Structural change, collective action, and social unrest in 1930s Spain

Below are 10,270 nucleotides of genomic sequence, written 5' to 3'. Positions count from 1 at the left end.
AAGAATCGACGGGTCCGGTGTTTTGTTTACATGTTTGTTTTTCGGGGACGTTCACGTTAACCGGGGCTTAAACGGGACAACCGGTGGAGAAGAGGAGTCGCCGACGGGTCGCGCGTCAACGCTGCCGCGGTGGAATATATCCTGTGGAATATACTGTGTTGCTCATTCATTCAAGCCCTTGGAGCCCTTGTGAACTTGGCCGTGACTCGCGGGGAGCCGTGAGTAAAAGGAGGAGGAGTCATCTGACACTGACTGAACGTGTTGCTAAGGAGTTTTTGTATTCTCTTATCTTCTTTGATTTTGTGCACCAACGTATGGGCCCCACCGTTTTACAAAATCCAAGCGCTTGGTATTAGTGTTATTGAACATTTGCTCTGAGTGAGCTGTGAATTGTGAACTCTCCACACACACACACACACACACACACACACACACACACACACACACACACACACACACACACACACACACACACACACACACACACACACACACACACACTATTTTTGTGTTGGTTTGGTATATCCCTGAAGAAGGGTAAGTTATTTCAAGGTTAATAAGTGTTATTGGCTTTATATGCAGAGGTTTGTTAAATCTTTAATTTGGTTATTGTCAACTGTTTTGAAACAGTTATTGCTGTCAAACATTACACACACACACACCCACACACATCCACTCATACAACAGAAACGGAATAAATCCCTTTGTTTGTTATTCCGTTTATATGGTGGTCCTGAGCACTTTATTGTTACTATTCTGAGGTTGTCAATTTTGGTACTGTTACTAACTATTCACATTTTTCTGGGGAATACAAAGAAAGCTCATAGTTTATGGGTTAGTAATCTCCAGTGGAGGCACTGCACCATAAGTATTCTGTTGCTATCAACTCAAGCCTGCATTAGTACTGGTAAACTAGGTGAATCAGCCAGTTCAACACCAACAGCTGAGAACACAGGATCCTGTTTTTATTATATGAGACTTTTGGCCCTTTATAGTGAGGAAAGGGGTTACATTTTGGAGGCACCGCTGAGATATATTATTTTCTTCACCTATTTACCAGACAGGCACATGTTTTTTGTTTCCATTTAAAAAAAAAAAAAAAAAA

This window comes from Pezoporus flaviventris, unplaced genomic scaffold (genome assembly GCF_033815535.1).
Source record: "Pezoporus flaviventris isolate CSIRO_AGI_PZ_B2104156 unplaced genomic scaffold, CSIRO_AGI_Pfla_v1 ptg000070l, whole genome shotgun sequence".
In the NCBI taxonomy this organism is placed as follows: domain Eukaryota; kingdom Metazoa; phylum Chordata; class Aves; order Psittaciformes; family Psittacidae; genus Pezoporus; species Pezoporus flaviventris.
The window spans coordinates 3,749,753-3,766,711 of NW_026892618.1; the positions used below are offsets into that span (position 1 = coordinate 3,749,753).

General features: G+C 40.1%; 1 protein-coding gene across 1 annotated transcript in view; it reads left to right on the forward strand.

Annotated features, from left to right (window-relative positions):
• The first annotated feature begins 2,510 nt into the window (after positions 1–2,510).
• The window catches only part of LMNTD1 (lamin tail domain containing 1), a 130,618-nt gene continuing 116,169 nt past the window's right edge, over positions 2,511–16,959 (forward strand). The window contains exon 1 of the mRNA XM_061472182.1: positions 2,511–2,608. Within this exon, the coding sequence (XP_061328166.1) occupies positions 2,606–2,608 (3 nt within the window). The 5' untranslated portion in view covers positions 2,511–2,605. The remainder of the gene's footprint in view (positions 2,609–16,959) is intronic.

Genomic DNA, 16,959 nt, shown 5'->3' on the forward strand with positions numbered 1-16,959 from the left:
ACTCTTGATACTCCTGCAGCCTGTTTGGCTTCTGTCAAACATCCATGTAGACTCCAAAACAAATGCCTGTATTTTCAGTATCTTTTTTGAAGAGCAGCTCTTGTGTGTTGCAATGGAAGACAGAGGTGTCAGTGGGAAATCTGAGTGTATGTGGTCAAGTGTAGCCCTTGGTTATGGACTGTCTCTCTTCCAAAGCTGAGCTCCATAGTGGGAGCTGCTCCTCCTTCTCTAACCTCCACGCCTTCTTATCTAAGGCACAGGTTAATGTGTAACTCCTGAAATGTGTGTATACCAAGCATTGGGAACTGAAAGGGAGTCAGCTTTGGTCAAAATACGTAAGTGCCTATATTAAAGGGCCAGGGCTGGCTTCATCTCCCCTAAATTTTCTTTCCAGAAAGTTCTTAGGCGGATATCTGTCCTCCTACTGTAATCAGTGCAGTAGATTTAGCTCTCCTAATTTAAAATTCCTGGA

The Spanish 2nd Republic (1931-1936) witnessed one of the fastest and deepest processes of popular mobilization in interwar Europe, generating a decisive reactionary wave that brought the country to the Civil War (1936-1939). We show in the paper that both contemporary comment and part of the historiography makes generalizations about the behaviour of the working classes in the period that stress idealistic, re-distributive and even religious motives to join movements of protest. In some other cases, state repression, poverty, and deteriorating living standards have been singled out as the main determinants of participation. This paper uses collective action theory to argue that key institutional changes and structural changes in labour markets were crucial to understand a significant part of the explosive popular mobilization of the period. We argue first that, before the second Republic, temporary migrants had been the main structural limitation against the stabilization of unions and collective bargaining in agricultural labour markets and in several service and industrial sectors. We then show how several industries underwent important structural changes since the late 1910s which stabilized part of the labour force and allowed for union growth and collective bargaining. In agricultural labour markets or in markets in which unskilled temporary workers could not be excluded, unions benefitted from republican legislation restricting temporary migrations and, as a consequence, rural unions saw large gains membership and participation. Historical narratives that focus on state repression or on changes in living standards to explain collective action and social conflict in Spain before the Civil War are incomplete without a consideration of the role of structural changes in labour markets from 1914 to 1931.
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